Best Spearfishing Fins Reviews for 2019
Spearfishing is easily one of the most exciting, invigorating methods of fishing out there; you’re freediving into the water, holding your breath or using a snorkel, and hunting fish the way humans have done for thousands of years. It’s satisfying and a ton of fun. For the best experience, you’ll need to invest in a good set of spearfishing gloves and fins.
Spearfishing fins can range from the ultra-cheap ($50 or less) to the ultra-price ($1000 or more). But thankfully, there’s a good range of options somewhere in the middle that will work just as well. Read the reviews to see our choices for the best spearfishing fins.
Top 5 Rated Models Comparison Table
Reviews of the Best Spearfishing Fins
#1. Cressi Gara Professional LD Soft Full Pocket Long Blade Fins
Cressi is an experienced diving gear maker, having been making fins and other diving gear in Italy since 1946. These long-blade fins are made from a special elastomer polypropylene, that is meant to give a longer-lasting, well-controlled and stable kick every time. The elastomer thermo-rubber foot pocket forms with the blade to create nice, one-piece design, and is soft and flexible for constant comfort.
These fins are great for spearfishing and for long kicks and colder water. They’re light and flexible and really easy to move in, and the extra length ensures that they provide greater forward propulsion than shorter scuba fins.
As they are not very stiff, they do not provide the speed and energy of other, stiffer fins; if speed is important to you, choose a stiffer set.
But if you’d like a reliable, soft and super-comfortable set of fins for spearfishing, these Cressi’s will do the job.
- Flexible, soft, polypropylene build
- Elastomer thermo-rubber foot pocket is soft
- Light, flexible, easy to swim in
- Not very stiff. Slow
#2. Mares Razor Pro Spearfishing Dive Fins
The Mares Razor Pro is a cool new fin design with an interchangeable blade and supremely comfortable foot pocket, which is made of “techno-polymer” and designed by an Italian podology clinic for the best comfort and versatility. The instep is thicker, as are the tensioners under the arch, to give a springier paddle.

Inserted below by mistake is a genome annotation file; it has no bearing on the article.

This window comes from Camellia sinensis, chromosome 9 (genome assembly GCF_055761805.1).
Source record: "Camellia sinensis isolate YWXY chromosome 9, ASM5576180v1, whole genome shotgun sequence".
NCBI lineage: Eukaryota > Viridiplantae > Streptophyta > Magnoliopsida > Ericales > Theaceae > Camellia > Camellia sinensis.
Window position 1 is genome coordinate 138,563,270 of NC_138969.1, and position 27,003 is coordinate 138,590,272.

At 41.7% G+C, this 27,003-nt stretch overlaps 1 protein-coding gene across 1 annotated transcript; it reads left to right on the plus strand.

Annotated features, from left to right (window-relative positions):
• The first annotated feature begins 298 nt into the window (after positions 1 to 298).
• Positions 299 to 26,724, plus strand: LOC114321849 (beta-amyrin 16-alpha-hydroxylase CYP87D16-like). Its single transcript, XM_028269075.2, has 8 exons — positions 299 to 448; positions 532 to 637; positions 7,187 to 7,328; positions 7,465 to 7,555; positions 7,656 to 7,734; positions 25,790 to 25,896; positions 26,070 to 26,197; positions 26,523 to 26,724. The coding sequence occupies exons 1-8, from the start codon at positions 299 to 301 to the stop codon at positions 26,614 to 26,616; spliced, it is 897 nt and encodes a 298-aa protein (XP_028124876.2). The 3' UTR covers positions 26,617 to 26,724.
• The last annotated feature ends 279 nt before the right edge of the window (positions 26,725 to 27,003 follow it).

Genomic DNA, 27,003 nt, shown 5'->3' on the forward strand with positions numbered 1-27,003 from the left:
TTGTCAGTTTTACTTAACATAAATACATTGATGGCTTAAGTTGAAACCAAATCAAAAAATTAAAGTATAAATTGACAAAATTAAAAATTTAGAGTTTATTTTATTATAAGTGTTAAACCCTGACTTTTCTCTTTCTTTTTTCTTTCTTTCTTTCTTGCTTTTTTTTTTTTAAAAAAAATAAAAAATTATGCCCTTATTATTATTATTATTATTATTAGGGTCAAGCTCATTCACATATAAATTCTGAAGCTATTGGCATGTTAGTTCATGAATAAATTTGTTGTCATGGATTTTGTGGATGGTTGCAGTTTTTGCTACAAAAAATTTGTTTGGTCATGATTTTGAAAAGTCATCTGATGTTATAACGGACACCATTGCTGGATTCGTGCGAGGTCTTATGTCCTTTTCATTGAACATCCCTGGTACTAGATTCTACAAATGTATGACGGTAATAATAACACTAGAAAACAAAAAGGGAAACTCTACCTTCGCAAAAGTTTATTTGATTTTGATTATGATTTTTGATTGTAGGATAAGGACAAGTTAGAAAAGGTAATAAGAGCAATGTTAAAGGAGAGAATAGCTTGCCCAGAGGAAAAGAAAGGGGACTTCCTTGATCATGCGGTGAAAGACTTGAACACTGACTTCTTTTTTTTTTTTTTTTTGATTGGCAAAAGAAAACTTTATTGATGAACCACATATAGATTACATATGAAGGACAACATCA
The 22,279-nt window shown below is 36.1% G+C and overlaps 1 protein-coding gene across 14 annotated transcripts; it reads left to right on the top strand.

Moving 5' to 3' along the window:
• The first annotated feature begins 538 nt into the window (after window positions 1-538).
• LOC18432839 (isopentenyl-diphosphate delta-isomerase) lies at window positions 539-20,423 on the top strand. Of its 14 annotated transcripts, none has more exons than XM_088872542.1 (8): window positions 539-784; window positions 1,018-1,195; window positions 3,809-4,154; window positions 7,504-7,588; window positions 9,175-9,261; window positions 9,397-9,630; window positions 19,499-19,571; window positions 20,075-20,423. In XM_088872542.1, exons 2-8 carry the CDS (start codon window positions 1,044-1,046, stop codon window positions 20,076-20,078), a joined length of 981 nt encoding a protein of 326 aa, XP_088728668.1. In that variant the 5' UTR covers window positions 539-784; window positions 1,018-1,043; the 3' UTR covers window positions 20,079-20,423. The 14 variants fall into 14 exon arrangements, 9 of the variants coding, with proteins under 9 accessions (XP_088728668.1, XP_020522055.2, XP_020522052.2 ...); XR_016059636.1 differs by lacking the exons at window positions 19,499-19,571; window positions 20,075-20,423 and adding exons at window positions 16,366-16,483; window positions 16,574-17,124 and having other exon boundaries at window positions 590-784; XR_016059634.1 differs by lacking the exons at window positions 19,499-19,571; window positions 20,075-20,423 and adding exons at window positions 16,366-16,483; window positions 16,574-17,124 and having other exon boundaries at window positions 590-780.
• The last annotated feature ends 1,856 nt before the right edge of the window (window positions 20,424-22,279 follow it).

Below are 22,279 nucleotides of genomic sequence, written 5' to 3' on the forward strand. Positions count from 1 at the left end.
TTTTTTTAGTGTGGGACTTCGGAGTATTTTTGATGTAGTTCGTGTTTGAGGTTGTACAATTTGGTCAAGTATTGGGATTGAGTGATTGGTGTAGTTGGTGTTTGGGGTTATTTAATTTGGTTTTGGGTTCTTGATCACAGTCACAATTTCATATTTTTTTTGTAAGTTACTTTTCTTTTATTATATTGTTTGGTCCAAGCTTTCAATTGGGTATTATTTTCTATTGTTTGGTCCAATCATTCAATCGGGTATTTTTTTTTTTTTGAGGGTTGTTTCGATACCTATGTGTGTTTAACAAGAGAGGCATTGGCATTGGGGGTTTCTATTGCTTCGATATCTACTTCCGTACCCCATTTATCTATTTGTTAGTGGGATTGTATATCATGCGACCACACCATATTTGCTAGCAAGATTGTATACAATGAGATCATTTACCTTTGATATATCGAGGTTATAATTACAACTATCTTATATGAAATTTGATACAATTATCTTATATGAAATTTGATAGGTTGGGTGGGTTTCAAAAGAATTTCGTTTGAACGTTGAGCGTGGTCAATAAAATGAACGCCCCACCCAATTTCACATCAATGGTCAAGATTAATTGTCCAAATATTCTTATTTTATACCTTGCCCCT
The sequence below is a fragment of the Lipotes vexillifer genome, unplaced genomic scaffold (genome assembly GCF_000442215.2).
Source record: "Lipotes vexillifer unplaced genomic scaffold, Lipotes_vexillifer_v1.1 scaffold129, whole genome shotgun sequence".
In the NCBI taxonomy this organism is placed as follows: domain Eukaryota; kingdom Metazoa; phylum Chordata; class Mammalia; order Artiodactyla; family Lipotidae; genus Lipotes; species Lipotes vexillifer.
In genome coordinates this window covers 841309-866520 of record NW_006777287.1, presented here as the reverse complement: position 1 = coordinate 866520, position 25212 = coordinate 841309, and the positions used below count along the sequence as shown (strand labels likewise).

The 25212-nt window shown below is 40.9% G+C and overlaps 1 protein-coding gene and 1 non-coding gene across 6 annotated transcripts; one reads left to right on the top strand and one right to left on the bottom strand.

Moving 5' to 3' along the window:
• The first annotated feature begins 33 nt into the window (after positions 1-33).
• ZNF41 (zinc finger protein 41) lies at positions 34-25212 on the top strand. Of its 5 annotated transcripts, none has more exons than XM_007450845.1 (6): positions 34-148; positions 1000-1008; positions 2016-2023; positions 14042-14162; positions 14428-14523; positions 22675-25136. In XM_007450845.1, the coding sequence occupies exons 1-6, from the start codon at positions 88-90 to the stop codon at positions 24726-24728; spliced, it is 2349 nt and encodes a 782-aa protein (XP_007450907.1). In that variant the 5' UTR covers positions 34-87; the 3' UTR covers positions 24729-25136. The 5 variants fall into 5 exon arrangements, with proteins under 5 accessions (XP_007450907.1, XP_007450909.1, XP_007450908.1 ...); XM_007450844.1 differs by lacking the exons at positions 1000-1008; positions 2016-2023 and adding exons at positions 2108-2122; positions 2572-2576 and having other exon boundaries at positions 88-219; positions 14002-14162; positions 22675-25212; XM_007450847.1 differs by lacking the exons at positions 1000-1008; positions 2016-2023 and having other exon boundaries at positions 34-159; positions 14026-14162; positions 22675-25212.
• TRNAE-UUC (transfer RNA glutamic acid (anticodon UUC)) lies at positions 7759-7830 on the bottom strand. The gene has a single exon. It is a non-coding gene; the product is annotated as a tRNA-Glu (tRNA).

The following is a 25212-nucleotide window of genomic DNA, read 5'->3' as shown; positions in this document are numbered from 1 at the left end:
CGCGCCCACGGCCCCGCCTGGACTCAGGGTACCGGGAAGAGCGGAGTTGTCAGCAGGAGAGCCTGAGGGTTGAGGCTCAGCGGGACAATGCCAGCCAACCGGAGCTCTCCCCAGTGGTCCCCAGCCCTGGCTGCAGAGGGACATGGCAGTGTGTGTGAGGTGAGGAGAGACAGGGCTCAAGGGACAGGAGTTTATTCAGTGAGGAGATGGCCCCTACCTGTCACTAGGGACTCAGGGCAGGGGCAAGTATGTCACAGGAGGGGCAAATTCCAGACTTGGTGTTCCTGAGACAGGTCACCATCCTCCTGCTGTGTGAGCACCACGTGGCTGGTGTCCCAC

There are side ribs, which support the blade, help channel water flow, and prevent lateral slippage. And the 22-degree angle from the foot allows for natural extensions and swimming. The interchangeable blade is a great idea and can definitely come in handy.
Only complaint? Sizing is really off. This may have something to do with different European sizes, but these things run huge. Order a few pairs to try on if you can, to make sure you get the best fit.
Other than that, these are great spearfishing fins worth the price, with a natural extension and glide, and interchangeable blade design.
- Interchangeable blades
- Soft, “techno-polymer” material
- Natural foot extension is comfortable and easy
- Sizes run off, very large
#3. Cressi PRO LIGHT
Another fantastic set of fins from Cressi. These bad boys are designed to be a more powerful brand of fin, with a unique polypropylene blade and a variable flex that self-adjust when you’re kicking to maintain an even, powerful kick. The dual material blade uses strong polypropylene and soft elastomer, like most of Cressi’s other fins, and has been “computer-designed” to ensure the best transfer of kicking power.
The blade starts at the top of the foot pocket, which gives it 20% more useful surface area than similar fins equally as long and lets more of the kicking power come from the diver’s heel than from the middle of the foot, and there are quick-release buckles as well as full-length side rails. Lastly, the whole thing weighs 35% less than similar-sized fins.
Now, some people find that these ultralight fins are just too light and airy for free-diving, as they just don’t offer the same kicking power and stiffness that you need to really generate any kind of power.
So we’d suggest taking into account what you need; do you prefer lighter, or stiffer, fins? Are you a beginner or a seasoned spearfisher? If you know what you’re looking for, these are excellent fins that get the job done for relatively cheap. Just make sure you’re looking for lighter, more flexible fins.
- Flexible and very light
- Longer blade allows for power transferred from heel
- Quick-release buckles
- Full-length side rails
- Not firm enough for strong kicking